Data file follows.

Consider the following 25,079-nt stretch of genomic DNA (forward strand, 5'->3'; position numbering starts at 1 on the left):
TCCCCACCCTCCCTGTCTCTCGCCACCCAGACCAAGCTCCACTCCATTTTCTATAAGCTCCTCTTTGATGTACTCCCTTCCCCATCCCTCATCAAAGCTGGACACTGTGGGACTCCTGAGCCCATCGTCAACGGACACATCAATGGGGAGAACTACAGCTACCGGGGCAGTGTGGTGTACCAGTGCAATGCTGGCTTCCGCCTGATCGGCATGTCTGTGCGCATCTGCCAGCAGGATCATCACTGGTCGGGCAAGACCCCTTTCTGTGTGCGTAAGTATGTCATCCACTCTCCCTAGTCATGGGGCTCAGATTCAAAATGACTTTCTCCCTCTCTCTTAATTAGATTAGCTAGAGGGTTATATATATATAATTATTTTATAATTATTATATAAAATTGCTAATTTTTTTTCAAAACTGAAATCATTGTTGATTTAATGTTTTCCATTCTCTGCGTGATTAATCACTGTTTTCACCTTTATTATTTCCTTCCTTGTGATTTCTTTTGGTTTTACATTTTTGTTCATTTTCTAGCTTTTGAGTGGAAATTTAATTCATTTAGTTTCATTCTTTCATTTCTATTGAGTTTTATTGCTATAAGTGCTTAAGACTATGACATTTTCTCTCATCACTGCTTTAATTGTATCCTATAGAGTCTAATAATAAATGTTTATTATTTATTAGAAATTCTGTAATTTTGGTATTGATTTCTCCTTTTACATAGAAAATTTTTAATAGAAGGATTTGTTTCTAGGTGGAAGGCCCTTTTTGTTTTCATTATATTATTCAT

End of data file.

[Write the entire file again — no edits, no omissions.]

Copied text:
Consider the following 25,079-nt stretch of genomic DNA (forward strand, 5'->3'; position numbering starts at 1 on the left):
TCCCCACCCTCCCTGTCTCTCGCCACCCAGACCAAGCTCCACTCCATTTTCTATAAGCTCCTCTTTGATGTACTCCCTTCCCCATCCCTCATCAAAGCTGGACACTGTGGGACTCCTGAGCCCATCGTCAACGGACACATCAATGGGGAGAACTACAGCTACCGGGGCAGTGTGGTGTACCAGTGCAATGCTGGCTTCCGCCTGATCGGCATGTCTGTGCGCATCTGCCAGCAGGATCATCACTGGTCGGGCAAGACCCCTTTCTGTGTGCGTAAGTATGTCATCCACTCTCCCTAGTCATGGGGCTCAGATTCAAAATGACTTTCTCCCTCTCTCTTAATTAGATTAGCTAGAGGGTTATATATATATAATTATTTTATAATTATTATATAAAATTGCTAATTTTTTTTCAAAACTGAAATCATTGTTGATTTAATGTTTTCCATTCTCTGCGTGATTAATCACTGTTTTCACCTTTATTATTTCCTTCCTTGTGATTTCTTTTGGTTTTACATTTTTGTTCATTTTCTAGCTTTTGAGTGGAAATTTAATTCATTTAGTTTCATTCTTTCATTTCTATTGAGTTTTATTGCTATAAGTGCTTAAGACTATGACATTTTCTCTCATCACTGCTTTAATTGTATCCTATAGAGTCTAATAATAAATGTTTATTATTTATTAGAAATTCTGTAATTTTGGTATTGATTTCTCCTTTTACATAGAAAATTTTTAATAGAAGGATTTGTTTCTAGGTGGAAGGCCCTTTTTGTTTTCATTATATTATTCAT